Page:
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Home > For Principal Reps and Faculty > Almanac >

Attitudes Towards Public Service Careers


NASPAA/GWU Survey Results

MPAs and MPPs View Federal Employment: 
Impressions, Incentives, and Impediments

William C. Adams,
Andrew S. Goldsmith,
Damian A. McKenna,
and Philippe S.Rosse
The George Washington University, Public Administration Department, 1998


EXECUTIVE SUMMARY

This 1998 nationwide survey of 477 graduate students in 28 MPA and MPP programs found that Federal civil service employment is not nearly as appealing to these first-year students as might be expected. Federal jobs are a priority for only about one fourth of these students. Most view Federal jobs as offering attractive benefits and job security, but no other features were widely viewed as positive.

The single most powerful predictor of affinity for Federal jobs is having the personal career priority of having “a real impact on national issues” and believing that Federal jobs offer that opportunity. Those who value and are optimistic about chances for personal growth and job security are also significantly more likely than other MPA/P students to want Federal careers.Along with these opinion factors, the attraction to Federal jobs is stronger among those who have friends and relatives who work for government.

Converting student interest into actual workers confronts at least one serious obstacle.Even students who are eager to get a Federal job believe that doing so would probably be a prolonged and laborious process.

HIGHLIGHTS OF THE STUDY

Impressions of Federal jobs

Premise of the survey: “This survey seeks your impressions of working for the Federal government (but not in the military and not as an elected politician) in jobs where recent graduates of your program might be employed.”

Percentage of Respondents that think the following qualities are "very/mostly" typical of Federal jobs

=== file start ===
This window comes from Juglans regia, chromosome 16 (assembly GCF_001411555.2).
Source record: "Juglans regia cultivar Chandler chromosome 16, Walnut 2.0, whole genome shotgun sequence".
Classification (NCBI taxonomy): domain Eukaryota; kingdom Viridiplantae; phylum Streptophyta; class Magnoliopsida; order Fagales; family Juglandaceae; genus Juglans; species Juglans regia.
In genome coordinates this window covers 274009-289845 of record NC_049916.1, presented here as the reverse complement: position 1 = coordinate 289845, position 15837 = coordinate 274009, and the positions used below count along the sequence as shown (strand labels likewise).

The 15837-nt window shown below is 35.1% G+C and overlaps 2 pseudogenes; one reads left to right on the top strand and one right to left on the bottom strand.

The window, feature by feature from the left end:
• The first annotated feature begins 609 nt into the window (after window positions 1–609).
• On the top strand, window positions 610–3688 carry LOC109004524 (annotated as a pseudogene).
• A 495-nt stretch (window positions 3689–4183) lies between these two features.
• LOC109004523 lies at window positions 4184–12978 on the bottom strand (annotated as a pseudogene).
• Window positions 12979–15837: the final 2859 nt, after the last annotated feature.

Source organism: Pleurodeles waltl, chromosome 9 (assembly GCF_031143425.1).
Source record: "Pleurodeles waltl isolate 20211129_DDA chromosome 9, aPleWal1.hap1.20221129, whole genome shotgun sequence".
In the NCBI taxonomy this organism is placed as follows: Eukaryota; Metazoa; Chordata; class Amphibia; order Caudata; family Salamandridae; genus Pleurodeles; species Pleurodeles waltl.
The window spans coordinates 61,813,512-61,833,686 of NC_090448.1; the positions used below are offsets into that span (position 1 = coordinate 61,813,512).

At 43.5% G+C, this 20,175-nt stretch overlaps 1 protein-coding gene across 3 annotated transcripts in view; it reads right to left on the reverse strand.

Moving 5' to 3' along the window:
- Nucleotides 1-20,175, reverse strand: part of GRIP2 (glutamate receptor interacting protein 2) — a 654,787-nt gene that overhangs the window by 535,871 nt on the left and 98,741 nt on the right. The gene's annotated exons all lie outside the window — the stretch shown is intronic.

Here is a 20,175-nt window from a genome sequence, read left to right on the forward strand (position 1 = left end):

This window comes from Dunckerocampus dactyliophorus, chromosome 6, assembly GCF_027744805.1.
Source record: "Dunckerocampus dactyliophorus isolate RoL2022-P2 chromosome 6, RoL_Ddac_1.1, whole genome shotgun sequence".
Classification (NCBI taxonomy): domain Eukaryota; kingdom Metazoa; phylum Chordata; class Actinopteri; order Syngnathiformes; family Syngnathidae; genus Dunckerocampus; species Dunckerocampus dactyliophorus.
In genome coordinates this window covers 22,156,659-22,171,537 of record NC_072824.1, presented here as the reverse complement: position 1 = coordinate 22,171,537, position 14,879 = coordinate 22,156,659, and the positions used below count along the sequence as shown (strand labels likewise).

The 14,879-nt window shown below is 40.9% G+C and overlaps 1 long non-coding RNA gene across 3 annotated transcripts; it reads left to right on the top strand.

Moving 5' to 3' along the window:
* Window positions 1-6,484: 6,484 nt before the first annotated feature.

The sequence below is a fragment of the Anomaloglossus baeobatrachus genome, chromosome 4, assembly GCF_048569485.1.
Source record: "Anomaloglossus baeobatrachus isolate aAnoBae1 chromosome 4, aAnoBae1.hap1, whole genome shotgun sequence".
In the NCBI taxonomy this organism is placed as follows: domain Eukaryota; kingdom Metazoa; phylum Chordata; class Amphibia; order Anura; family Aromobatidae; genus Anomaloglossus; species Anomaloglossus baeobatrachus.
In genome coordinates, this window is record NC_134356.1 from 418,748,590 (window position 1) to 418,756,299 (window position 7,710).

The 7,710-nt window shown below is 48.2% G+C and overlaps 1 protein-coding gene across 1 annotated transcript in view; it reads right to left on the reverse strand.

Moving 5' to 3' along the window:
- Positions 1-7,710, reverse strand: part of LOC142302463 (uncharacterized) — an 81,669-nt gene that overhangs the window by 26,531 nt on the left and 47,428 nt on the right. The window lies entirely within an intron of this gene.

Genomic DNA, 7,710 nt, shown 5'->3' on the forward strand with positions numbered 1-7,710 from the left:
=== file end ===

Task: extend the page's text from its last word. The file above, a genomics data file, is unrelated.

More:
Attractive Benefits 84%
Job Security 74%
Advancement Opportunity 58%
Workplace Diversity 57%
Good Family Leave 57%
Peers Respect Job 56%
Challenging Work 55%
Salary Increases 45%
Impact Natl. Issues 43%
Modern, High-tech 36%
Make World Better 36%
Help Others Directly 35%
Merit Rewards/Recog. 34%
Per. Growth/Skills 33%
Congenial Office Rel. 30%
Capable Co-workers 29%
Good Starting Salary 25%
Efficient Procedures 23%
Low-Pressure Work 21%
Rel. Outside Office 18%
Freedom in Job 10%

The Appeal of Federal Careers


Stalwarts  Only 36% of the new graduate students in public administration and public policy said that working for the Federal government was either "very appealing" and/or that it was their top preference over other options (state or local government, non-profits, business and the private sector).

Sympathizers  Altogether, 12% consider a Federal job "fairly appealing" and ranked it as their second choice (usually behind non-profits or state and local government).

Skeptics  About 36% of students surveyed consider a Federal job to be no more than "slightly appealing" and give it a lower priority - but do say that "at some point" they would be willing to "consider working for the Federal government."

Scorners  A total of 16% of these graduate students said they would not even "consider working for the Federal government" at any time during their career.

 

Preferred Career Sectors
The following are the preferred career sectors of MPA/P Students: